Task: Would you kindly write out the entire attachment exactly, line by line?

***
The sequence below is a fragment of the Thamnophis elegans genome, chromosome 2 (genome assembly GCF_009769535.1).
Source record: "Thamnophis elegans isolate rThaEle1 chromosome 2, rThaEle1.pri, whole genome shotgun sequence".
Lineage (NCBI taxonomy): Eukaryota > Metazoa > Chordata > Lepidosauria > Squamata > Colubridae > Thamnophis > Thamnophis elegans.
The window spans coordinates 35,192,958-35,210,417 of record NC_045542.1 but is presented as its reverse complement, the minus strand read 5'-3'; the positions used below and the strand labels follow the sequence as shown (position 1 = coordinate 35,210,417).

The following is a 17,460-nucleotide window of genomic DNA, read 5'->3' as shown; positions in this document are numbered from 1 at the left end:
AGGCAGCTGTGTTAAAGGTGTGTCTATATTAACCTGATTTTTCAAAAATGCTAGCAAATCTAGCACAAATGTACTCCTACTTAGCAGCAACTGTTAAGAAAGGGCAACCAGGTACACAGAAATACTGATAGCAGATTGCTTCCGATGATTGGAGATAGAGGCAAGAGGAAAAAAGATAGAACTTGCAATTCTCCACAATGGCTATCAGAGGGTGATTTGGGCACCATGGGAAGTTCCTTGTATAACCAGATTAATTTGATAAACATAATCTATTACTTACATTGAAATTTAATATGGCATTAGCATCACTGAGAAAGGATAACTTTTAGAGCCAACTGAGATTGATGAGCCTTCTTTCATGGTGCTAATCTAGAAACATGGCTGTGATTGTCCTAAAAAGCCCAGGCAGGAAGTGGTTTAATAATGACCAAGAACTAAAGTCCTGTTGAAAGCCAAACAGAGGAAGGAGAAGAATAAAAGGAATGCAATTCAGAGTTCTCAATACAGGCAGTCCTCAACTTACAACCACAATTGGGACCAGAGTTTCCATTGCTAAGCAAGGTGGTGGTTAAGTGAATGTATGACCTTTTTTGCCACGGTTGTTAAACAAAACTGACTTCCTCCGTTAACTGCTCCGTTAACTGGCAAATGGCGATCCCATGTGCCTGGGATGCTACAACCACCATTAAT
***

The sequence below is a fragment of the Thamnophis elegans genome, chromosome 2 (genome assembly GCF_009769535.1).
Source record: "Thamnophis elegans isolate rThaEle1 chromosome 2, rThaEle1.pri, whole genome shotgun sequence".
Lineage (NCBI taxonomy): Eukaryota > Metazoa > Chordata > Lepidosauria > Squamata > Colubridae > Thamnophis > Thamnophis elegans.
The window spans coordinates 35,192,958-35,210,417 of record NC_045542.1 but is presented as its reverse complement, the minus strand read 5'-3'; the positions used below and the strand labels follow the sequence as shown (position 1 = coordinate 35,210,417).

The following is a 17,460-nucleotide window of genomic DNA, read 5'->3' as shown; positions in this document are numbered from 1 at the left end:
AGGCAGCTGTGTTAAAGGTGTGTCTATATTAACCTGATTTTTCAAAAATGCTAGCAAATCTAGCACAAATGTACTCCTACTTAGCAGCAACTGTTAAGAAAGGGCAACCAGGTACACAGAAATACTGATAGCAGATTGCTTCCGATGATTGGAGATAGAGGCAAGAGGAAAAAAGATAGAACTTGCAATTCTCCACAATGGCTATCAGAGGGTGATTTGGGCACCATGGGAAGTTCCTTGTATAACCAGATTAATTTGATAAACATAATCTATTACTTACATTGAAATTTAATATGGCATTAGCATCACTGAGAAAGGATAACTTTTAGAGCCAACTGAGATTGATGAGCCTTCTTTCATGGTGCTAATCTAGAAACATGGCTGTGATTGTCCTAAAAAGCCCAGGCAGGAAGTGGTTTAATAATGACCAAGAACTAAAGTCCTGTTGAAAGCCAAACAGAGGAAGGAGAAGAATAAAAGGAATGCAATTCAGAGTTCTCAATACAGGCAGTCCTCAACTTACAACCACAATTGGGACCAGAGTTTCCATTGCTAAGCAAGGTGGTGGTTAAGTGAATGTATGACCTTTTTTGCCACGGTTGTTAAACAAAACTGACTTCCTCCGTTAACTGCTCCGTTAACTGGCAAATGGCGATCCCATGTGCCTGGGATGCTACAACCACCATTAAT